Protest challenging the agency’s conduct of discussions is sustained. After receiving proposals, the agency asked offerors if their prices were the best offer they could provide. GAO found that these communications constituted discussions. Moreover, they were not meaningful discussions. The communications with the awardee led the awardee to the area of its proposal that required revision—namely, its price. The communications with the protester, however, failed to inform the protester about concerns the agency had with its technical approach.
The Department of Homeland Security (DHS) issued a solicitation under the FAR’s simplified acquisition procedures seeking leadership training. DHS received proposals from six offerors, including Academy Leadership, LLC and The Lincoln Leadership Institute. Following an initial award, protest, and corrective action, DHS awarded the contract to Lincoln. The agency determined that Lincoln’s significant superiority under the two most important evaluation factors justified its high price. Academy protested.
Academy alleged the DHS did not conduct meaningful discussions. While evaluating proposals, DHS contacted Lincoln and said, “your pricing was significantly higher than other proposals, Is this the best offer you can provide?” Likewise, the agency contacted Academy and asked if its pricing was the “best offer you can provide.” Academy contended that these communication amounted to discussions and that they were unequal.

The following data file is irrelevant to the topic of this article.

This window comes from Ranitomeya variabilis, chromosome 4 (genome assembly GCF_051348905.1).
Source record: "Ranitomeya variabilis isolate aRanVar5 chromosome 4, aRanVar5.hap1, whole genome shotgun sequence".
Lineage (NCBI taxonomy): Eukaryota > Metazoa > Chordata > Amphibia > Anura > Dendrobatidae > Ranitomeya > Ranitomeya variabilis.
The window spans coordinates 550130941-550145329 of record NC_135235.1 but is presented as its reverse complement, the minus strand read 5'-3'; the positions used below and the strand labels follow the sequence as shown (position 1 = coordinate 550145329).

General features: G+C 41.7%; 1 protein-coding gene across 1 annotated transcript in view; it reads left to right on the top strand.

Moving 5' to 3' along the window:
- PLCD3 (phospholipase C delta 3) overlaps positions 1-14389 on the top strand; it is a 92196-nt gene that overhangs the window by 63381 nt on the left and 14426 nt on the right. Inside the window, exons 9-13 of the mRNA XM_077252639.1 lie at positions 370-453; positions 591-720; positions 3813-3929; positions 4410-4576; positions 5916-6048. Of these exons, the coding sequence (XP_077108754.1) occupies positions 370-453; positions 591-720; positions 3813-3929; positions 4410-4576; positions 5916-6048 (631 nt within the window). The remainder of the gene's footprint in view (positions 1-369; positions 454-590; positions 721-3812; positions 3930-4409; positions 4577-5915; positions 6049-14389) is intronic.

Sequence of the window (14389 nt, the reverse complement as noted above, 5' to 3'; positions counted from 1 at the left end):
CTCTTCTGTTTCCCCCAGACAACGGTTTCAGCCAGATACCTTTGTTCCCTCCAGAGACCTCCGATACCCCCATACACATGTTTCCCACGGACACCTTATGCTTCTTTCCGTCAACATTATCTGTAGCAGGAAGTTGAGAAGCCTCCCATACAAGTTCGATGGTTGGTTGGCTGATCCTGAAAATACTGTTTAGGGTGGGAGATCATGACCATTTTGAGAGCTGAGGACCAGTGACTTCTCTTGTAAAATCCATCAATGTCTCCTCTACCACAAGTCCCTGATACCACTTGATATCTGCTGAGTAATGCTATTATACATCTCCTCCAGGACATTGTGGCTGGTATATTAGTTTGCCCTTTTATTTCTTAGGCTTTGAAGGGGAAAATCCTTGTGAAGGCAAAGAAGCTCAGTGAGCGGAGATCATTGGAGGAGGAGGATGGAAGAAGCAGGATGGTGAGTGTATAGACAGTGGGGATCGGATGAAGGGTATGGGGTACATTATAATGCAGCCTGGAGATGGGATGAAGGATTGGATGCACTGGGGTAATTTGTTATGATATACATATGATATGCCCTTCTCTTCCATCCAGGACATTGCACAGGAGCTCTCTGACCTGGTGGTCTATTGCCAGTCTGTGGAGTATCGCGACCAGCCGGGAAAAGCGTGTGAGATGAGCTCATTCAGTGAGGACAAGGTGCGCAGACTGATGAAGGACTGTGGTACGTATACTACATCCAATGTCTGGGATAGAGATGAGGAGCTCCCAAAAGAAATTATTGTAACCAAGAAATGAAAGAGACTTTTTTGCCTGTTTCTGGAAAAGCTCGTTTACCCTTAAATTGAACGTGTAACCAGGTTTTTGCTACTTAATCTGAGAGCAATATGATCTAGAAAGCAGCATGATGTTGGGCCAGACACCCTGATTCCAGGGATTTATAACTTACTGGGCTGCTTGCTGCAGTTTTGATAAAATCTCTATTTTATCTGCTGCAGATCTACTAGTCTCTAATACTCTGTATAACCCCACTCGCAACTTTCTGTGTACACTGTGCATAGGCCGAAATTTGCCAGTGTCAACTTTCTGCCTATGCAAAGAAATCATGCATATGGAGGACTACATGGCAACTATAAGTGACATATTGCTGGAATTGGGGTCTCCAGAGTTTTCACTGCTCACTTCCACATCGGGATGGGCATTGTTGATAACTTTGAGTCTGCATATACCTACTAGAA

DHS attempted to argue that these communications were not discussion but really just a means to ensure the government “was getting the best prices.” GAO disagreed with DHS. At the very least, the communications with Lincoln had the ordinary indicia of discussions. They conveyed information tailored to Lincoln’s proposal—i.e., your price is significantly higher than other offerors—and provided the company with an opportunity to revise.
Even if it had conducted discussions, DHS argued the discussions were fair because each offeror had been asked to reduce their price, but none had been allowed to revise their proposals. GAO, however, found that these discussion were neither meaningful nor fair. Lincoln was informed that its price was the highest. This communication directly led Lincoln to the area of its proposal that required revision.,
Academy on the other hand, was not informed that the agency had concerns with its technical approach. The evaluation had assessed several flaws in Academy’s technical proposal that the agency essentially treated as significant weaknesses. DHS did not point out any of the flaws to Academy during discussion. And it appeared that some of the concerns identified in Academy’s proposal played a role in the source selection.
GAO recommended that DHS reopen the procurement and conduct appropriate discussions with all offerors.
Academy is represented by Joseph R. Berger and Thomas O. Mason of Thompson Hine LLP. The intervenor, Lincoln, is represented by Alan Grayson. The agency is represented by Gabriel E. Kennon of the Department of Homeland Security. GAO attorneys Young H. Cho and Peter H. Tran participated in the preparation of the decision.GAO - Academy Leadership